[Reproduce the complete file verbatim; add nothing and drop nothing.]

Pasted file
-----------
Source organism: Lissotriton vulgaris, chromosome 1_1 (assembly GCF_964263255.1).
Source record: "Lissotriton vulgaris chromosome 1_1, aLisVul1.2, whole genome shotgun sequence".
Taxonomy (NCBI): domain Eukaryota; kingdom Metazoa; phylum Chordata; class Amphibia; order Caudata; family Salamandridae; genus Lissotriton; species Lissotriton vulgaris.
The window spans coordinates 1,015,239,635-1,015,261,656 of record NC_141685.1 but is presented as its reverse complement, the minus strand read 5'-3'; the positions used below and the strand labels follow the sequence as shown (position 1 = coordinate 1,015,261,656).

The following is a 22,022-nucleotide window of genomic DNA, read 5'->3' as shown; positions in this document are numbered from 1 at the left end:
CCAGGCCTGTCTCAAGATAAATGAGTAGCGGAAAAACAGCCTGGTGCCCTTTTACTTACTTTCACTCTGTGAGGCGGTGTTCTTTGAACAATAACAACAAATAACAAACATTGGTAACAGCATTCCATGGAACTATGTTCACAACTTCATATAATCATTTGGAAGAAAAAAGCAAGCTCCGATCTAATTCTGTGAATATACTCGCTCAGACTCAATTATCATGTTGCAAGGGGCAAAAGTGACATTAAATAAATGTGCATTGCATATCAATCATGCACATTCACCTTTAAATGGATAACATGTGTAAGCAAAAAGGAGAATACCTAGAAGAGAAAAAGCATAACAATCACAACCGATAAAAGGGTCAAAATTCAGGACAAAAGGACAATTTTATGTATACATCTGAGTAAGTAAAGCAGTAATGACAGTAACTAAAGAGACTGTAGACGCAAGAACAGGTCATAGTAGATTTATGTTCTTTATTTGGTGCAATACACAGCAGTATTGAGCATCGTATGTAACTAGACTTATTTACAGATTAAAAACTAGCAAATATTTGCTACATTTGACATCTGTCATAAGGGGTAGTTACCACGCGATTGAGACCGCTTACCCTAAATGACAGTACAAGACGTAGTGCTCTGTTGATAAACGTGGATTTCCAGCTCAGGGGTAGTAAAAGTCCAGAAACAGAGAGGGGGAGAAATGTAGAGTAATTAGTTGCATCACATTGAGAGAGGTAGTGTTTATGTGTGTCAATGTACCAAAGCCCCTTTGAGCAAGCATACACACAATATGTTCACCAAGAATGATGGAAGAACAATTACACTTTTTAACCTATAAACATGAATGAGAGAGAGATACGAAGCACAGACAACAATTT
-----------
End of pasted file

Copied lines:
Source organism: Lissotriton vulgaris, chromosome 1_1 (assembly GCF_964263255.1).
Source record: "Lissotriton vulgaris chromosome 1_1, aLisVul1.2, whole genome shotgun sequence".
Taxonomy (NCBI): domain Eukaryota; kingdom Metazoa; phylum Chordata; class Amphibia; order Caudata; family Salamandridae; genus Lissotriton; species Lissotriton vulgaris.
The window spans coordinates 1,015,239,635-1,015,261,656 of record NC_141685.1 but is presented as its reverse complement, the minus strand read 5'-3'; the positions used below and the strand labels follow the sequence as shown (position 1 = coordinate 1,015,261,656).

The following is a 22,022-nucleotide window of genomic DNA, read 5'->3' as shown; positions in this document are numbered from 1 at the left end:
CCAGGCCTGTCTCAAGATAAATGAGTAGCGGAAAAACAGCCTGGTGCCCTTTTACTTACTTTCACTCTGTGAGGCGGTGTTCTTTGAACAATAACAACAAATAACAAACATTGGTAACAGCATTCCATGGAACTATGTTCACAACTTCATATAATCATTTGGAAGAAAAAAGCAAGCTCCGATCTAATTCTGTGAATATACTCGCTCAGACTCAATTATCATGTTGCAAGGGGCAAAAGTGACATTAAATAAATGTGCATTGCATATCAATCATGCACATTCACCTTTAAATGGATAACATGTGTAAGCAAAAAGGAGAATACCTAGAAGAGAAAAAGCATAACAATCACAACCGATAAAAGGGTCAAAATTCAGGACAAAAGGACAATTTTATGTATACATCTGAGTAAGTAAAGCAGTAATGACAGTAACTAAAGAGACTGTAGACGCAAGAACAGGTCATAGTAGATTTATGTTCTTTATTTGGTGCAATACACAGCAGTATTGAGCATCGTATGTAACTAGACTTATTTACAGATTAAAAACTAGCAAATATTTGCTACATTTGACATCTGTCATAAGGGGTAGTTACCACGCGATTGAGACCGCTTACCCTAAATGACAGTACAAGACGTAGTGCTCTGTTGATAAACGTGGATTTCCAGCTCAGGGGTAGTAAAAGTCCAGAAACAGAGAGGGGGAGAAATGTAGAGTAATTAGTTGCATCACATTGAGAGAGGTAGTGTTTATGTGTGTCAATGTACCAAAGCCCCTTTGAGCAAGCATACACACAATATGTTCACCAAGAATGATGGAAGAACAATTACACTTTTTAACCTATAAACATGAATGAGAGAGAGATACGAAGCACAGACAACAATTT